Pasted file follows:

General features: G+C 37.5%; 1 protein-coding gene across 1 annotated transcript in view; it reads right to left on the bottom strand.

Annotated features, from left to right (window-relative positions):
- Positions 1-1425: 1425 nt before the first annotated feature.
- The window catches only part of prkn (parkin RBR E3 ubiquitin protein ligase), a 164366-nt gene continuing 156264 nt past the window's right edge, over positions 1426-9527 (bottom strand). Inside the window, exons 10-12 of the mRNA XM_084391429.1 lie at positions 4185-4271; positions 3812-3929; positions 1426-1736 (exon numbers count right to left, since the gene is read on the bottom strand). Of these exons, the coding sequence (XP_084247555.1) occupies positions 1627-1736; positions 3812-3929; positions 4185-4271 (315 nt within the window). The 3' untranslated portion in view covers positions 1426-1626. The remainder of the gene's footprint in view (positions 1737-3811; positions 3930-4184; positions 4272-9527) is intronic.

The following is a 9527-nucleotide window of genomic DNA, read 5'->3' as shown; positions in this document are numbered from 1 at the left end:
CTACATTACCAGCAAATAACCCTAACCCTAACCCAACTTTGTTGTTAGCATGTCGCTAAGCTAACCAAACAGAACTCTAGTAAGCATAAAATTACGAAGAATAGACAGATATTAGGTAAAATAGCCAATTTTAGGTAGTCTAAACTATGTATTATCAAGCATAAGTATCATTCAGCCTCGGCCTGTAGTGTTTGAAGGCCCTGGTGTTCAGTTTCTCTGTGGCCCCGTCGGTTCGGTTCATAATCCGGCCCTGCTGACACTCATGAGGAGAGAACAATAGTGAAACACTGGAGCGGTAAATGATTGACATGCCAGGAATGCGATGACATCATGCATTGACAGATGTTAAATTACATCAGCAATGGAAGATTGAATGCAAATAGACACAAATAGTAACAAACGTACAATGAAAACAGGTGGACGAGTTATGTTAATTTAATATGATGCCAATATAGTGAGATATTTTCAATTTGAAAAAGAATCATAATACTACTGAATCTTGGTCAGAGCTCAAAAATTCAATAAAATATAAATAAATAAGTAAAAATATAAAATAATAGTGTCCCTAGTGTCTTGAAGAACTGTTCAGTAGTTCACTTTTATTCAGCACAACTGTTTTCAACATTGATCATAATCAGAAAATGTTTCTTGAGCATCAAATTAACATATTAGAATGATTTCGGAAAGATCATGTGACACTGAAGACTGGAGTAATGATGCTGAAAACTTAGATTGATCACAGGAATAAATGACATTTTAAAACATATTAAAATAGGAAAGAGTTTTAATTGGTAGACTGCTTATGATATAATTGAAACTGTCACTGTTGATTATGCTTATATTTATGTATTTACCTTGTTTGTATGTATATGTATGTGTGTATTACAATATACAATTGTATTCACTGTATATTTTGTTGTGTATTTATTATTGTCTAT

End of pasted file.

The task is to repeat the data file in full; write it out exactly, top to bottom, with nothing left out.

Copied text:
General features: G+C 37.5%; 1 protein-coding gene across 1 annotated transcript in view; it reads right to left on the bottom strand.

Annotated features, from left to right (window-relative positions):
- Positions 1-1425: 1425 nt before the first annotated feature.
- The window catches only part of prkn (parkin RBR E3 ubiquitin protein ligase), a 164366-nt gene continuing 156264 nt past the window's right edge, over positions 1426-9527 (bottom strand). Inside the window, exons 10-12 of the mRNA XM_084391429.1 lie at positions 4185-4271; positions 3812-3929; positions 1426-1736 (exon numbers count right to left, since the gene is read on the bottom strand). Of these exons, the coding sequence (XP_084247555.1) occupies positions 1627-1736; positions 3812-3929; positions 4185-4271 (315 nt within the window). The 3' untranslated portion in view covers positions 1426-1626. The remainder of the gene's footprint in view (positions 1737-3811; positions 3930-4184; positions 4272-9527) is intronic.

The following is a 9527-nucleotide window of genomic DNA, read 5'->3' as shown; positions in this document are numbered from 1 at the left end:
CTACATTACCAGCAAATAACCCTAACCCTAACCCAACTTTGTTGTTAGCATGTCGCTAAGCTAACCAAACAGAACTCTAGTAAGCATAAAATTACGAAGAATAGACAGATATTAGGTAAAATAGCCAATTTTAGGTAGTCTAAACTATGTATTATCAAGCATAAGTATCATTCAGCCTCGGCCTGTAGTGTTTGAAGGCCCTGGTGTTCAGTTTCTCTGTGGCCCCGTCGGTTCGGTTCATAATCCGGCCCTGCTGACACTCATGAGGAGAGAACAATAGTGAAACACTGGAGCGGTAAATGATTGACATGCCAGGAATGCGATGACATCATGCATTGACAGATGTTAAATTACATCAGCAATGGAAGATTGAATGCAAATAGACACAAATAGTAACAAACGTACAATGAAAACAGGTGGACGAGTTATGTTAATTTAATATGATGCCAATATAGTGAGATATTTTCAATTTGAAAAAGAATCATAATACTACTGAATCTTGGTCAGAGCTCAAAAATTCAATAAAATATAAATAAATAAGTAAAAATATAAAATAATAGTGTCCCTAGTGTCTTGAAGAACTGTTCAGTAGTTCACTTTTATTCAGCACAACTGTTTTCAACATTGATCATAATCAGAAAATGTTTCTTGAGCATCAAATTAACATATTAGAATGATTTCGGAAAGATCATGTGACACTGAAGACTGGAGTAATGATGCTGAAAACTTAGATTGATCACAGGAATAAATGACATTTTAAAACATATTAAAATAGGAAAGAGTTTTAATTGGTAGACTGCTTATGATATAATTGAAACTGTCACTGTTGATTATGCTTATATTTATGTATTTACCTTGTTTGTATGTATATGTATGTGTGTATTACAATATACAATTGTATTCACTGTATATTTTGTTGTGTATTTATTATTGTCTAT